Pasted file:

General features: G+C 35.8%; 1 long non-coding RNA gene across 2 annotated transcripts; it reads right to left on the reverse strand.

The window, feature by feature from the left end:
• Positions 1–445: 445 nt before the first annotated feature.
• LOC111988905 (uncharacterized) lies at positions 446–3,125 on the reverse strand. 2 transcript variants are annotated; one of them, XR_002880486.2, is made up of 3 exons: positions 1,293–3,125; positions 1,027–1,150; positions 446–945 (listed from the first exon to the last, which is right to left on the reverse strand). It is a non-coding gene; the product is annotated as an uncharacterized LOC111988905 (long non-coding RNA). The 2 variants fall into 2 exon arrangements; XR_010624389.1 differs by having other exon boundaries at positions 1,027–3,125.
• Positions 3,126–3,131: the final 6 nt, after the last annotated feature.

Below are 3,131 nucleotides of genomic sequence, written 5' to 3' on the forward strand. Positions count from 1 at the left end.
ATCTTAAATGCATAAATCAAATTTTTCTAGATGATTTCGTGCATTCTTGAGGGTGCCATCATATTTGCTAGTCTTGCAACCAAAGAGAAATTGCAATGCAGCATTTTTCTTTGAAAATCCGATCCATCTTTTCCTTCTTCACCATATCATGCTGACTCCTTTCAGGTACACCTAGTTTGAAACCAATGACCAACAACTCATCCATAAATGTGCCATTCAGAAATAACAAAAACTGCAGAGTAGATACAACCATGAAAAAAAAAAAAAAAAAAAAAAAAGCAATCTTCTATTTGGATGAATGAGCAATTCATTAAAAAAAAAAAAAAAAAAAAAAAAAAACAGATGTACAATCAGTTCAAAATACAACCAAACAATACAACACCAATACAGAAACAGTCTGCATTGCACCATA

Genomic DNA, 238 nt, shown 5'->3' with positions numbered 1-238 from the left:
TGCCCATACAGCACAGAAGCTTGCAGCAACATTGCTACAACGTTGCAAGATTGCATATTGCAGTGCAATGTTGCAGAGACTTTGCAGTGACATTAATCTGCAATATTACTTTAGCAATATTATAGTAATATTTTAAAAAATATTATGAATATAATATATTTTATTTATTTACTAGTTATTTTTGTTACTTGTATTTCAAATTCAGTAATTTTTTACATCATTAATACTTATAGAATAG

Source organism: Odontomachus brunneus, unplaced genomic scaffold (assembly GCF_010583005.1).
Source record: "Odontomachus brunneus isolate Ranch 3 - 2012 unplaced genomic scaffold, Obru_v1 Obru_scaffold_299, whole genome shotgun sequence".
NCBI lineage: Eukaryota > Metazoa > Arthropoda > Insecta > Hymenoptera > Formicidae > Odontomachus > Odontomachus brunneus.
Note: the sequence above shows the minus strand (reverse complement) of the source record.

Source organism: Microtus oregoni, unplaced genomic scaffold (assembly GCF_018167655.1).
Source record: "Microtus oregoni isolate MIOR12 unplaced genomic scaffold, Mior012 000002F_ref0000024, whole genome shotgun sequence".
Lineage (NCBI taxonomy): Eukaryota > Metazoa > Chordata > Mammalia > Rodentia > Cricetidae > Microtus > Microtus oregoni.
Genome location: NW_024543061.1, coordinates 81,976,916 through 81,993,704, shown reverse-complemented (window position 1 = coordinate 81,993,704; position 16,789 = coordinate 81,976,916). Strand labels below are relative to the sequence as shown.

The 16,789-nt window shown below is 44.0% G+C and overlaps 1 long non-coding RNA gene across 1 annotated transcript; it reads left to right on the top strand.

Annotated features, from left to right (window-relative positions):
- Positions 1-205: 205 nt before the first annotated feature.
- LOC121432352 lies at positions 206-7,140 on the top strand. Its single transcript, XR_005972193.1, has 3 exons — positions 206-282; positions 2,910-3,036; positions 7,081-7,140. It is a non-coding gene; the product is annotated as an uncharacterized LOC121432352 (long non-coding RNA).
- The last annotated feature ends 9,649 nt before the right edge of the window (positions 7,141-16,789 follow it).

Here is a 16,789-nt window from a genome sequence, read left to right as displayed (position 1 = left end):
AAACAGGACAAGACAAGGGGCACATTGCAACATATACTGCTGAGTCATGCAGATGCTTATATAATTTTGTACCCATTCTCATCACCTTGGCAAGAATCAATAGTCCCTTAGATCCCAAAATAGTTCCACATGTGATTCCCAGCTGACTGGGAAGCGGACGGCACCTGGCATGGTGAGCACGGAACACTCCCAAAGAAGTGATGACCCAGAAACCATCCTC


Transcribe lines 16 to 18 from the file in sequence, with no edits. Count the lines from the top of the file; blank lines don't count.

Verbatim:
Lineage (NCBI taxonomy): Eukaryota > Metazoa > Chordata > Mammalia > Rodentia > Cricetidae > Microtus > Microtus oregoni.
Genome location: NW_024543061.1, coordinates 81,976,916 through 81,993,704, shown reverse-complemented (window position 1 = coordinate 81,993,704; position 16,789 = coordinate 81,976,916). Strand labels below are relative to the sequence as shown.

The 16,789-nt window shown below is 44.0% G+C and overlaps 1 long non-coding RNA gene across 1 annotated transcript; it reads left to right on the top strand.